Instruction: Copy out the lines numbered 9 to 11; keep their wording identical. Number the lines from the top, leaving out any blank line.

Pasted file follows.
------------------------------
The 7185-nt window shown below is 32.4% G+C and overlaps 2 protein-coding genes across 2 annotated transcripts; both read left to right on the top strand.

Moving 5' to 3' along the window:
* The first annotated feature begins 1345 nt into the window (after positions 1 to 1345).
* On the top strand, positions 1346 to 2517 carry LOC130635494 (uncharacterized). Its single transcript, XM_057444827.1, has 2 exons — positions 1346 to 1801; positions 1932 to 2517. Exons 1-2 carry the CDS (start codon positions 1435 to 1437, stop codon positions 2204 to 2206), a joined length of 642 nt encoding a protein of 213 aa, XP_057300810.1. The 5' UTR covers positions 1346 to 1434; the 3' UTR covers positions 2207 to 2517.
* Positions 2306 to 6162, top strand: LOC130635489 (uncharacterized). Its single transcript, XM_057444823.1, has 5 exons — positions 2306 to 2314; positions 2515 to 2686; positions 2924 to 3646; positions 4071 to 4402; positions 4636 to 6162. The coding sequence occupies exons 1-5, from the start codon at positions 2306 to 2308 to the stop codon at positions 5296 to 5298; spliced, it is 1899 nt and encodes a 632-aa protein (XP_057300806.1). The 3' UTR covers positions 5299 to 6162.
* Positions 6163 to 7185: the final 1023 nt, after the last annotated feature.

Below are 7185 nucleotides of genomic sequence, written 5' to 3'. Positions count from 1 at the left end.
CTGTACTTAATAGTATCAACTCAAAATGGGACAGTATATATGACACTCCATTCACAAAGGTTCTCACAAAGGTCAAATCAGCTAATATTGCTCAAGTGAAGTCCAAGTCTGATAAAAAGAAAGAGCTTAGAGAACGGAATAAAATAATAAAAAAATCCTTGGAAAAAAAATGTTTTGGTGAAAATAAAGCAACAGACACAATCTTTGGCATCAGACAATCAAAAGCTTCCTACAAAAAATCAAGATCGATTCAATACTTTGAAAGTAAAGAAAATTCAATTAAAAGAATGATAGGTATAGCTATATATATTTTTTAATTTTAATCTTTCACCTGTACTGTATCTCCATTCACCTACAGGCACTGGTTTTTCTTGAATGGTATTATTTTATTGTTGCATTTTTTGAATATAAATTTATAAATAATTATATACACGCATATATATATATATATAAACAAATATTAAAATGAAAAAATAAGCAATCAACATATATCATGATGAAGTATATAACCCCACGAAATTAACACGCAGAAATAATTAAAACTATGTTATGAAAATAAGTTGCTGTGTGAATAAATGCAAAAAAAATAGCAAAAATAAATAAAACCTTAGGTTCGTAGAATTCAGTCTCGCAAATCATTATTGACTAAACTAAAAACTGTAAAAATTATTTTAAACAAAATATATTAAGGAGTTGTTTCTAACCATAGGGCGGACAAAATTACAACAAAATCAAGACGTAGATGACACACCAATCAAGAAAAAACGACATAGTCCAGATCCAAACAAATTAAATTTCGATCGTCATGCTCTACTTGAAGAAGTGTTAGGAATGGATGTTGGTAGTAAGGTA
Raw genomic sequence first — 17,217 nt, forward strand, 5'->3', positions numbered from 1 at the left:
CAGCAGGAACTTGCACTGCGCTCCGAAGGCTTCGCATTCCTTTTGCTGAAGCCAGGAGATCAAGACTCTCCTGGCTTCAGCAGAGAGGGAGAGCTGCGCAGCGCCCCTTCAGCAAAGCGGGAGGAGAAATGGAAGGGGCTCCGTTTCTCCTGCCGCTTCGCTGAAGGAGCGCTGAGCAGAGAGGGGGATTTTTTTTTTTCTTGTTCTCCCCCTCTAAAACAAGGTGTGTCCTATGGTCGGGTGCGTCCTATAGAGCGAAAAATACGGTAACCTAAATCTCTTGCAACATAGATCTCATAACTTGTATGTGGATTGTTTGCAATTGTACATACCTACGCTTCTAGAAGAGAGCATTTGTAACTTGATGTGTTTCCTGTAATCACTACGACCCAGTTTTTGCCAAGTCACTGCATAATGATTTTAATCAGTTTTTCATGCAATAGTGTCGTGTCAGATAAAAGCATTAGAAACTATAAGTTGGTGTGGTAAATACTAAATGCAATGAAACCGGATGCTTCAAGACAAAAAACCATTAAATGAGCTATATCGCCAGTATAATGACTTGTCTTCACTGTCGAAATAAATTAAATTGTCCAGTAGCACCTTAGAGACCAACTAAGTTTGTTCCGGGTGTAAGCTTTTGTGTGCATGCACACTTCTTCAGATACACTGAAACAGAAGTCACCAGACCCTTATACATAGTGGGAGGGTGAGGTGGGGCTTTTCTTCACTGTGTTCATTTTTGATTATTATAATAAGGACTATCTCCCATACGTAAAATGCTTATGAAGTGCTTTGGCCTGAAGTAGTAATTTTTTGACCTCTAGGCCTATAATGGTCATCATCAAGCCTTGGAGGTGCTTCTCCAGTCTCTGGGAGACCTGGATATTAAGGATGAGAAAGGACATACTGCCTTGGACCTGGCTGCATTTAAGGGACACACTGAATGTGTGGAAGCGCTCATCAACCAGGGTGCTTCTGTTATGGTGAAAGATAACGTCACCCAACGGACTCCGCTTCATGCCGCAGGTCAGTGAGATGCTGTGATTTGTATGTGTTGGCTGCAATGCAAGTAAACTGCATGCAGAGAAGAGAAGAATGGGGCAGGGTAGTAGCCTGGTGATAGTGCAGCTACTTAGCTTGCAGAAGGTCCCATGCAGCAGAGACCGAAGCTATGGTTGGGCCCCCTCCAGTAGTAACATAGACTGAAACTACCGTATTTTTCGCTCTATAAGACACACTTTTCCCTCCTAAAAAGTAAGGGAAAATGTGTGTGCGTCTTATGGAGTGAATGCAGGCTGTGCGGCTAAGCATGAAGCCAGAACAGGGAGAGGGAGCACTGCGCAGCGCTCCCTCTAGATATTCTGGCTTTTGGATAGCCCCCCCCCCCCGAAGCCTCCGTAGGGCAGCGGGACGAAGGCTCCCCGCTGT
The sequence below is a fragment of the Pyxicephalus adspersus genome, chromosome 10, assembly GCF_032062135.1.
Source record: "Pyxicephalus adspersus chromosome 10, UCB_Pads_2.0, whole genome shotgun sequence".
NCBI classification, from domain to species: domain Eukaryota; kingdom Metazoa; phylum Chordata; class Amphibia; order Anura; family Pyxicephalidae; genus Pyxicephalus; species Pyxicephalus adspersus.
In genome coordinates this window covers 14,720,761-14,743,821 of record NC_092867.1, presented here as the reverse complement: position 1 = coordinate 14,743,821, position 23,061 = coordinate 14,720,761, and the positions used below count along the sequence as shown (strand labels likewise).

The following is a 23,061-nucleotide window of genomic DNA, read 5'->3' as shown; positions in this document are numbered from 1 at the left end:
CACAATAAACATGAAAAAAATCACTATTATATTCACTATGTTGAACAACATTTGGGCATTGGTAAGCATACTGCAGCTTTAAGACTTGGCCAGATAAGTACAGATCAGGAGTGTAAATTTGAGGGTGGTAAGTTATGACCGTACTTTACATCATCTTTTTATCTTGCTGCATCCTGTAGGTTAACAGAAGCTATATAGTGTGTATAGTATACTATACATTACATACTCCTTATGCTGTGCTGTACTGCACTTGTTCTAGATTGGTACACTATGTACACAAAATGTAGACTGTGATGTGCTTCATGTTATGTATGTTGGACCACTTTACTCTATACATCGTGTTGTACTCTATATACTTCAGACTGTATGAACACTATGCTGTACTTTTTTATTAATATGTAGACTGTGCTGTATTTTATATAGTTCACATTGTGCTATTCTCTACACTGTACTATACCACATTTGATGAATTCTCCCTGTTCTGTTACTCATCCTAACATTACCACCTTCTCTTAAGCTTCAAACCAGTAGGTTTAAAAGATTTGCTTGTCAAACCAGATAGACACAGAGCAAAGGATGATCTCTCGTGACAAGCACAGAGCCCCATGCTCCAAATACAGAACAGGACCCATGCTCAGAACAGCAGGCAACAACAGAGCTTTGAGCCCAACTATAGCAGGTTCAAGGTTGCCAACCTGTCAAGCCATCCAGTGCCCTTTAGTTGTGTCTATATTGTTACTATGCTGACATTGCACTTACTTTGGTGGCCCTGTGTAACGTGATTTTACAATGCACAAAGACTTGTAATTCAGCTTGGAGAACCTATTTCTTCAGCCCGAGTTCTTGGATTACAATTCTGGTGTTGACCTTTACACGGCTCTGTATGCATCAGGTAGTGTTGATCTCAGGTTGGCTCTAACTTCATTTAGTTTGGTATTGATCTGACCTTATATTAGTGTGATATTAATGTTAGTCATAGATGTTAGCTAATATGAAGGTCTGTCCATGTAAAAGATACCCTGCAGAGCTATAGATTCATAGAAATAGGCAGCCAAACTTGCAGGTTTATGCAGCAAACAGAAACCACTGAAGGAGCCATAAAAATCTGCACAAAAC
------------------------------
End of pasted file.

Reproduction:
Raw genomic sequence first — 17,217 nt, forward strand, 5'->3', positions numbered from 1 at the left:
CAGCAGGAACTTGCACTGCGCTCCGAAGGCTTCGCATTCCTTTTGCTGAAGCCAGGAGATCAAGACTCTCCTGGCTTCAGCAGAGAGGGAGAGCTGCGCAGCGCCCCTTCAGCAAAGCGGGAGGAGAAATGGAAGGGGCTCCGTTTCTCCTGCCGCTTCGCTGAAGGAGCGCTGAGCAGAGAGGGGGATTTTTTTTTTTCTTGTTCTCCCCCTCTAAAACAAGGTGTGTCCTATGGTCGGGTGCGTCCTATAGAGCGAAAAATACGGTAACCTAAATCTCTTGCAACATAGATCTCATAACTTGTATGTGGATTGTTTGCAATTGTACATACCTACGCTTCTAGAAGAGAGCATTTGTAACTTGATGTGTTTCCTGTAATCACTACGACCCAGTTTTTGCCAAGTCACTGCATAATGATTTTAATCAGTTTTTCATGCAATAGTGTCGTGTCAGATAAAAGCATTAGAAACTATAAGTTGGTGTGGTAAATACTAAATGCAATGAAACCGGATGCTTCAAGACAAAAAACCATTAAATGAGCTATATCGCCAGTATAATGACTTGTCTTCACTGTCGAAATAAATTAAATTGTCCAGTAGCACCTTAGAGACCAACTAAGTTTGTTCCGGGTGTAAGCTTTTGTGTGCATGCACACTTCTTCAGATACACTGAAACAGAAGTCACCAGACCCTTATACATAGTGGGAGGGTGAGGTGGGGCTTTTCTTCACTGTGTTCATTTTTGATTATTATAATAAGGACTATCTCCCATACGTAAAATGCTTATGAAGTGCTTTGGCCTGAAGTAGTAATTTTTTGACCTCTAGGCCTATAATGGTCATCATCAAGCCTTGGAGGTGCTTCTCCAGTCTCTGGGAGACCTGGATATTAAGGATGAGAAAGGACATACTGCCTTGGACCTGGCTGCATTTAAGGGACACACTGAATGTGTGGAAGCGCTCATCAACCAGGGTGCTTCTGTTATGGTGAAAGATAACGTCACCCAACGGACTCCGCTTCATGCCGCAGGTCAGTGAGATGCTGTGATTTGTATGTGTTGGCTGCAATGCAAGTAAACTGCATGCAGAGAAGAGAAGAATGGGGCAGGGTAGTAGCCTGGTGATAGTGCAGCTACTTAGCTTGCAGAAGGTCCCATGCAGCAGAGACCGAAGCTATGGTTGGGCCCCCTCCAGTAGTAACATAGACTGAAACTACCGTATTTTTCGCTCTATAAGACACACTTTTCCCTCCTAAAAAGTAAGGGAAAATGTGTGTGCGTCTTATGGAGTGAATGCAGGCTGTGCGGCTAAGCATGAAGCCAGAACAGGGAGAGGGAGCACTGCGCAGCGCTCCCTCTAGATATTCTGGCTTTTGGATAGCCCCCCCCCCCCGAAGCCTCCGTAGGGCAGCGGGACGAAGGCTCCCCGCTGT
The sequence below is a fragment of the Pyxicephalus adspersus genome, chromosome 10, assembly GCF_032062135.1.